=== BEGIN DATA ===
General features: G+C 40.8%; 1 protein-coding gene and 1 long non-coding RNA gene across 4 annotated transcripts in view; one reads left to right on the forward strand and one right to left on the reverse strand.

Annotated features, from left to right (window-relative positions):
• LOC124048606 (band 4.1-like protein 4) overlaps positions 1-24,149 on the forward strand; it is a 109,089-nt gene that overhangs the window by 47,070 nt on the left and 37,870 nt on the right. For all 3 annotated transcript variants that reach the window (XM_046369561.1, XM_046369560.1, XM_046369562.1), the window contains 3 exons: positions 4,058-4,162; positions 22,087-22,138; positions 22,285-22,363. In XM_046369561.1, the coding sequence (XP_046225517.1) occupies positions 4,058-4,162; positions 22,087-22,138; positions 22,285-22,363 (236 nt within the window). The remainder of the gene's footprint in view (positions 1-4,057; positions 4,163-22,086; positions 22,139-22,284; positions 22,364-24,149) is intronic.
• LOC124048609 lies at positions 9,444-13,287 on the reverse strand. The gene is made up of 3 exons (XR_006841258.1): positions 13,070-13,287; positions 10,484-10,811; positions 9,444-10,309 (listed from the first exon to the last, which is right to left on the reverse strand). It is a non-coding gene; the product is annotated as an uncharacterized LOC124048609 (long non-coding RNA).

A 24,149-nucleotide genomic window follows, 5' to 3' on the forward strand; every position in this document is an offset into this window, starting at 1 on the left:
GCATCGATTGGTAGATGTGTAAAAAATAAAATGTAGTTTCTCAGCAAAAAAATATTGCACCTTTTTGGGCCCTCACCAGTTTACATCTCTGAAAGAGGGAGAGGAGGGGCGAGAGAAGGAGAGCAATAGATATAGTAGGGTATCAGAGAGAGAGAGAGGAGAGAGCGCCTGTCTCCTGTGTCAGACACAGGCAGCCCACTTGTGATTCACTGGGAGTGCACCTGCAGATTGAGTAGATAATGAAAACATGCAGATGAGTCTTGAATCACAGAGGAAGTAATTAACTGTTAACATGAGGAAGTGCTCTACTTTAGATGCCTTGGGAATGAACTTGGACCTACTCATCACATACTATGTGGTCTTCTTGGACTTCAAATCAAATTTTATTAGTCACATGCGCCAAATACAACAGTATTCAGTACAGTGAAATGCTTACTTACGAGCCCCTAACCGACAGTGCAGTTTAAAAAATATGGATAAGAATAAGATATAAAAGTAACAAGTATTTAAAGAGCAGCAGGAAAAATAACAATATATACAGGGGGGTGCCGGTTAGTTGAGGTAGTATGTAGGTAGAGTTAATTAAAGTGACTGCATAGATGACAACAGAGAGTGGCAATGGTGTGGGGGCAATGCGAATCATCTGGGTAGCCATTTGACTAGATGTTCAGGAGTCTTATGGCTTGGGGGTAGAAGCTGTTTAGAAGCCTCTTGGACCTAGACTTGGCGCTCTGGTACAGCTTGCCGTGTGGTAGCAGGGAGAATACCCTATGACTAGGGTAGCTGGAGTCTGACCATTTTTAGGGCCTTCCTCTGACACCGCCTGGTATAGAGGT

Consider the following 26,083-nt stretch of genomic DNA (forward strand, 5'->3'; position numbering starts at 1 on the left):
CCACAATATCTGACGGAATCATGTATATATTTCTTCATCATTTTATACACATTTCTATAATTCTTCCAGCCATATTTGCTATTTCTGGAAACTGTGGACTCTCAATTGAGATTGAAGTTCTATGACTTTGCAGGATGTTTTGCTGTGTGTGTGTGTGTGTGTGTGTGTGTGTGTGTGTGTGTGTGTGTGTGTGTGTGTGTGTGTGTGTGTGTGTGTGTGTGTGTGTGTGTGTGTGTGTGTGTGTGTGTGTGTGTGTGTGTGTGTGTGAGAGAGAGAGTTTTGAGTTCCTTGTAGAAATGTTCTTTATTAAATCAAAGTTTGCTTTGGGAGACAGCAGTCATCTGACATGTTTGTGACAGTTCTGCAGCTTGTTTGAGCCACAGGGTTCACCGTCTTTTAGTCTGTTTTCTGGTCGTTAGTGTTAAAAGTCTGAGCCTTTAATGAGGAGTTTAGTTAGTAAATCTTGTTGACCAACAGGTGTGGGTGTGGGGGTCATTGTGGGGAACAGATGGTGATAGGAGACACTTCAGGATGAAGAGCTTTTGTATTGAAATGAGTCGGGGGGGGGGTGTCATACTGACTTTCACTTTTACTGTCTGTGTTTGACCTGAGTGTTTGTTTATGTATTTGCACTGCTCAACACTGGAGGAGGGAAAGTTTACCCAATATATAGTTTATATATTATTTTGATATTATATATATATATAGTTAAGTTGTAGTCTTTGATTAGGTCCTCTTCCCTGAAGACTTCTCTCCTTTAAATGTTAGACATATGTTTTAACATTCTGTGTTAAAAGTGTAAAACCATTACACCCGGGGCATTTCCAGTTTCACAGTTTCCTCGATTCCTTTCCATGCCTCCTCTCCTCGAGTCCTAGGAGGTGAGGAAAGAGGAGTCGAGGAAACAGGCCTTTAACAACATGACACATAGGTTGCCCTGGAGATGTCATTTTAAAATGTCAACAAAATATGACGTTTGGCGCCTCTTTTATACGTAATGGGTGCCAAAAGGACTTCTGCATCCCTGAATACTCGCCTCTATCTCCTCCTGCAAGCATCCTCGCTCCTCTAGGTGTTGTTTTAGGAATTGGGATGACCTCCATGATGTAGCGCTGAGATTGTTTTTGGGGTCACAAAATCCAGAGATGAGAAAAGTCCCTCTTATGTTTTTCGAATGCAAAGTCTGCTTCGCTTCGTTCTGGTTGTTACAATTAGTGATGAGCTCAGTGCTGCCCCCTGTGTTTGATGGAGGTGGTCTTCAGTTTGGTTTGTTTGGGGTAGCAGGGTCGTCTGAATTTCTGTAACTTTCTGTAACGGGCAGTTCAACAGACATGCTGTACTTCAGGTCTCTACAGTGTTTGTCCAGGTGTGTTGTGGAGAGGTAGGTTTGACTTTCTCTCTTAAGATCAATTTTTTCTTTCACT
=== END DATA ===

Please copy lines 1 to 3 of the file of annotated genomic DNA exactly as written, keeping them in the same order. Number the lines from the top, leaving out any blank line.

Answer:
General features: G+C 40.8%; 1 protein-coding gene and 1 long non-coding RNA gene across 4 annotated transcripts in view; one reads left to right on the forward strand and one right to left on the reverse strand.

Annotated features, from left to right (window-relative positions):
• LOC124048606 (band 4.1-like protein 4) overlaps positions 1-24,149 on the forward strand; it is a 109,089-nt gene that overhangs the window by 47,070 nt on the left and 37,870 nt on the right. For all 3 annotated transcript variants that reach the window (XM_046369561.1, XM_046369560.1, XM_046369562.1), the window contains 3 exons: positions 4,058-4,162; positions 22,087-22,138; positions 22,285-22,363. In XM_046369561.1, the coding sequence (XP_046225517.1) occupies positions 4,058-4,162; positions 22,087-22,138; positions 22,285-22,363 (236 nt within the window). The remainder of the gene's footprint in view (positions 1-4,057; positions 4,163-22,086; positions 22,139-22,284; positions 22,364-24,149) is intronic.